DOT cuts paperwork; allows grant applicants to use Web
- By Elana Varon
- Apr 13, 1997
State and local governments universities and others who apply for federal grants could soon use a common electronic method to apply for money under a proposed system that the Transportation Department began testing this month.
The Electronic Grants Pilot Project would let grant applicants use the World Wide Web to file standard forms requesting aid from a variety of federal government programs. Although applicants would still have to provide information specific to each grant program a federal database would store data common to all their requests and let them update their files as needed.
The project an outgrowth of the National Performance Review aims to tame the paperwork that federal agencies demand from the public. "We want help to rationalize conflicting forms and systems" by making it easier to prepare and submit the dozens of documents that make up each grant proposal said Brad Smith the project manager.
The concept is not a new one. The National Science Foundation uses the Web to manage grants applications from hundreds of users. Since 1994 the Energy Department has funded a consortium of federal agencies universities and a vendor to test an electronic-mail-based method for filing grant proposals using Electronic Data Interchange.
Setting a PrecedentBut the DOT application would be the first to create an interface that could be used for any federal grant program. The electronic grants project would deliver the common grant request form to applicants' desktops using a Java applet available to anyone with a Web browser. After applicants fill out and submit their forms the information would be routed to appropriate federal agencies.
At the heart of the DOT system is "information broker" software provided by Active Software Santa Clara Calif. Called ActiveWeb the software allows agencies to download data off the Web and translate it into whatever format they use in their internal systems. Any federal agency that participates in the system would have to purchase translator or "adapter " software from Active to accept data although they would not have to buy the entire ActiveWeb package.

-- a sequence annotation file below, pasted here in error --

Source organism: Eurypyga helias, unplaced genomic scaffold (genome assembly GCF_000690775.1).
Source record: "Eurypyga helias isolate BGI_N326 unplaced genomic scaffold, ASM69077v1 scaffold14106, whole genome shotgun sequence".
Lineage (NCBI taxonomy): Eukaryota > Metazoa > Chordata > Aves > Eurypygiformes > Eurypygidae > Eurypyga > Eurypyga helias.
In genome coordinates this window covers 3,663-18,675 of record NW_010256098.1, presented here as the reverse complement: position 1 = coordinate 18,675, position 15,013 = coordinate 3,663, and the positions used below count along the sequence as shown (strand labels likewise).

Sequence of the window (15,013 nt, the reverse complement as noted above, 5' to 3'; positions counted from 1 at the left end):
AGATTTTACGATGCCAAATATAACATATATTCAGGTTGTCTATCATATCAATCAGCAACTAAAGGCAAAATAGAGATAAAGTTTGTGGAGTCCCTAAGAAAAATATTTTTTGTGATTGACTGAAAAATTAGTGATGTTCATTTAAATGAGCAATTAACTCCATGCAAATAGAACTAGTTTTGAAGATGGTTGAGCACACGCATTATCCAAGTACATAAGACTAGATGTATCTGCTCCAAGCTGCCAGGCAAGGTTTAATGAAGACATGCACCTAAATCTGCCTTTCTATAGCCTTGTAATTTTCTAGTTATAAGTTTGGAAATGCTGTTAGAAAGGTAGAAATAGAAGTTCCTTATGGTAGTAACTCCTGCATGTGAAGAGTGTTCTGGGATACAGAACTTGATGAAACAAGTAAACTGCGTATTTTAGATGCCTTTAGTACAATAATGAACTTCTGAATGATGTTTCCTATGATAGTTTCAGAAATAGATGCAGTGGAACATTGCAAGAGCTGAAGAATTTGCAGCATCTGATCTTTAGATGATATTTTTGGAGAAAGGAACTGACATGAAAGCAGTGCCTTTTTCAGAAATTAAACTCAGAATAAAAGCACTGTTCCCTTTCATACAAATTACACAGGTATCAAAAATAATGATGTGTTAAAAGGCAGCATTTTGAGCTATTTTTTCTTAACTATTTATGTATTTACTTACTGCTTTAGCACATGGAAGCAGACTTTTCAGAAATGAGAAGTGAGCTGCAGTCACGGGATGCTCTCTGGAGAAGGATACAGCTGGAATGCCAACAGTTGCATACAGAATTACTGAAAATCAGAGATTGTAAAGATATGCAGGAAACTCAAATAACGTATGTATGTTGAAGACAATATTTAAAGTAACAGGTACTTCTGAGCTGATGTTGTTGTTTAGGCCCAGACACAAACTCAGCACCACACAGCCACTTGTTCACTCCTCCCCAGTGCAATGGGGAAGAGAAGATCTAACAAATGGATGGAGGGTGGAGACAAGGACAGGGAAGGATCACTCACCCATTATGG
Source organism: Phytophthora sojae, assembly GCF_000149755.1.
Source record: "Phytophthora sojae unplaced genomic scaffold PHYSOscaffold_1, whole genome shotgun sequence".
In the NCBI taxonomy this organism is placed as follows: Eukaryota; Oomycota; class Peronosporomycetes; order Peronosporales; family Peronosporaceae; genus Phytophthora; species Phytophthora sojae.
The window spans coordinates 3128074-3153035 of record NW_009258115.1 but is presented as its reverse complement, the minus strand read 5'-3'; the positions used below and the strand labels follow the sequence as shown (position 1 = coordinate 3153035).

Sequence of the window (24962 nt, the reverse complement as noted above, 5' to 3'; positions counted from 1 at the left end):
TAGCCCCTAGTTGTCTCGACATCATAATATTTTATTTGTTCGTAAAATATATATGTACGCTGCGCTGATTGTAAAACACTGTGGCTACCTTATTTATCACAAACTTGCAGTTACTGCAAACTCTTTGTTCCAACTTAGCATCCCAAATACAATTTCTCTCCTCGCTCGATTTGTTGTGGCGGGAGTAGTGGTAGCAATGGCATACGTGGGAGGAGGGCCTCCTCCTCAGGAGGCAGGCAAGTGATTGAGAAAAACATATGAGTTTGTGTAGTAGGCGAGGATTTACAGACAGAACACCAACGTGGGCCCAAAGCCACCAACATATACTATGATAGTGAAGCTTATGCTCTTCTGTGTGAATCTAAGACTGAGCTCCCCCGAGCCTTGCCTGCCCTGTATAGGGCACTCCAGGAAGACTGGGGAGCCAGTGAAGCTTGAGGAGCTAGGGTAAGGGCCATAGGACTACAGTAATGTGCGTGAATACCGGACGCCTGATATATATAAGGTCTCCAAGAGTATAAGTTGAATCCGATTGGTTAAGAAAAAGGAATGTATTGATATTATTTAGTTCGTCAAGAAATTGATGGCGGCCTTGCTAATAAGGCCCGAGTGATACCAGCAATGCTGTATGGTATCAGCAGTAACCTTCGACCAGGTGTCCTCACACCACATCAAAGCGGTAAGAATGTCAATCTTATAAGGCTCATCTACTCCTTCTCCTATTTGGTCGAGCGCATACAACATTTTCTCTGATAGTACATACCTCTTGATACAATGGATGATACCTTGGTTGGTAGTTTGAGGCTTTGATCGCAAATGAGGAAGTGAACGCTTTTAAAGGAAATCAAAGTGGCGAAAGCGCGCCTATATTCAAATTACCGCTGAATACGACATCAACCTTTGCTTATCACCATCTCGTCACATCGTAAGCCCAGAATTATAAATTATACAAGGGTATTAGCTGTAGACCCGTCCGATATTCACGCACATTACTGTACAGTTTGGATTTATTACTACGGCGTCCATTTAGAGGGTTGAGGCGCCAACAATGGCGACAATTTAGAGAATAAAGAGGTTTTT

Michael Humphrey business director for telecommunications and information with Public Technologies Inc. an association of technology-savvy local governments said only a handful of cities and counties are actively exploring how to use the Internet but more will probably become familiar with it as they use federal projects similar to this.
Getting EquippedSo far however potential users including some state governments local agencies and universities may not be equipped to use the application which requires a computer with 32M of RAM to run the Java applet. "It's going to take a few years to catch on " Smith said.
In the meantime he said users might be able to use new Java operating system software to turn their slower computers into Web-enabled "Net PCs." Sun Microsystems Inc. announced this month JavaPC software that provides such capability for less than $100 per desktop. But this technology has not yet been widely adopted.
Rob Unger project director with RAMS-FIE the Gaithersburg Md. firm that is coordinating the EDI research for Energy said his company's EDI approach which it demonstrated for the first time last month would not require anything more than an e-mail address to connect with federal agencies. "One of the major considerations we're trying to address in demonstration is the uneven playing field " he said.
Smith said the electronic grants proj-ect will incorporate EDI standards in a later phase so grant applicants will have "a choice of technology." But systems developers have to solve a more urgent problem - securing transmissions over the Web - before the pilot can be expanded.
Officials are waiting for Active Software to provide an upgrade to its software that will allow it to communicate through agency firewalls.
Meanwhile Smith said DOT has received funding from the Emergency Access Demonstration Project which is testing the feasibility of a public-key infrastructure to incorporate digital signature technology into the program. He said he hopes to have security for the pilot in place by September.